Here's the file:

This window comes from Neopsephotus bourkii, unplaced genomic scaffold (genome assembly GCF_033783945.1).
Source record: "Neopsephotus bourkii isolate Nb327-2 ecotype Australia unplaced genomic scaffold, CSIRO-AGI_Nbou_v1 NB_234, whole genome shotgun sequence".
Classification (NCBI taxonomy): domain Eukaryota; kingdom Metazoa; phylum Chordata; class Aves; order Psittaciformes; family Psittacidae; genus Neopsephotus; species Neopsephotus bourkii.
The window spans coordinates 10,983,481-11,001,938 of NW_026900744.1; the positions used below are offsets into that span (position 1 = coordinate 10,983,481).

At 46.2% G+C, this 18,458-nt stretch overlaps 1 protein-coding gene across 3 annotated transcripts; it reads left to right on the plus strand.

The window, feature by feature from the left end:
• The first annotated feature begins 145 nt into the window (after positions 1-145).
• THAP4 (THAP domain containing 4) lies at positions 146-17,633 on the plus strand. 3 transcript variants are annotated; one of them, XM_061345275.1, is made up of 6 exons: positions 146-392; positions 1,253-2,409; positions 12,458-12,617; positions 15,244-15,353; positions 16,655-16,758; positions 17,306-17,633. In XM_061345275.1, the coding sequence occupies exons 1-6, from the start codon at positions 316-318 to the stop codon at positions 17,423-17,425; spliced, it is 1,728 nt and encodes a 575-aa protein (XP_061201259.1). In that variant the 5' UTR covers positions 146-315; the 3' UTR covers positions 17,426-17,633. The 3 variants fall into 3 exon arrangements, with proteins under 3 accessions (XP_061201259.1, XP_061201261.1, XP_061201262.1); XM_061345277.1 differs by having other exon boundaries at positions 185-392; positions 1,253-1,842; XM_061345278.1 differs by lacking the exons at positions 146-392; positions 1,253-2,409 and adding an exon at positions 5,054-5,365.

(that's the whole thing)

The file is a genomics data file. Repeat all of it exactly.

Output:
This window comes from Neopsephotus bourkii, unplaced genomic scaffold (genome assembly GCF_033783945.1).
Source record: "Neopsephotus bourkii isolate Nb327-2 ecotype Australia unplaced genomic scaffold, CSIRO-AGI_Nbou_v1 NB_234, whole genome shotgun sequence".
Classification (NCBI taxonomy): domain Eukaryota; kingdom Metazoa; phylum Chordata; class Aves; order Psittaciformes; family Psittacidae; genus Neopsephotus; species Neopsephotus bourkii.
The window spans coordinates 10,983,481-11,001,938 of NW_026900744.1; the positions used below are offsets into that span (position 1 = coordinate 10,983,481).

At 46.2% G+C, this 18,458-nt stretch overlaps 1 protein-coding gene across 3 annotated transcripts; it reads left to right on the plus strand.

The window, feature by feature from the left end:
• The first annotated feature begins 145 nt into the window (after positions 1-145).
• THAP4 (THAP domain containing 4) lies at positions 146-17,633 on the plus strand. 3 transcript variants are annotated; one of them, XM_061345275.1, is made up of 6 exons: positions 146-392; positions 1,253-2,409; positions 12,458-12,617; positions 15,244-15,353; positions 16,655-16,758; positions 17,306-17,633. In XM_061345275.1, the coding sequence occupies exons 1-6, from the start codon at positions 316-318 to the stop codon at positions 17,423-17,425; spliced, it is 1,728 nt and encodes a 575-aa protein (XP_061201259.1). In that variant the 5' UTR covers positions 146-315; the 3' UTR covers positions 17,426-17,633. The 3 variants fall into 3 exon arrangements, with proteins under 3 accessions (XP_061201259.1, XP_061201261.1, XP_061201262.1); XM_061345277.1 differs by having other exon boundaries at positions 185-392; positions 1,253-1,842; XM_061345278.1 differs by lacking the exons at positions 146-392; positions 1,253-2,409 and adding an exon at positions 5,054-5,365.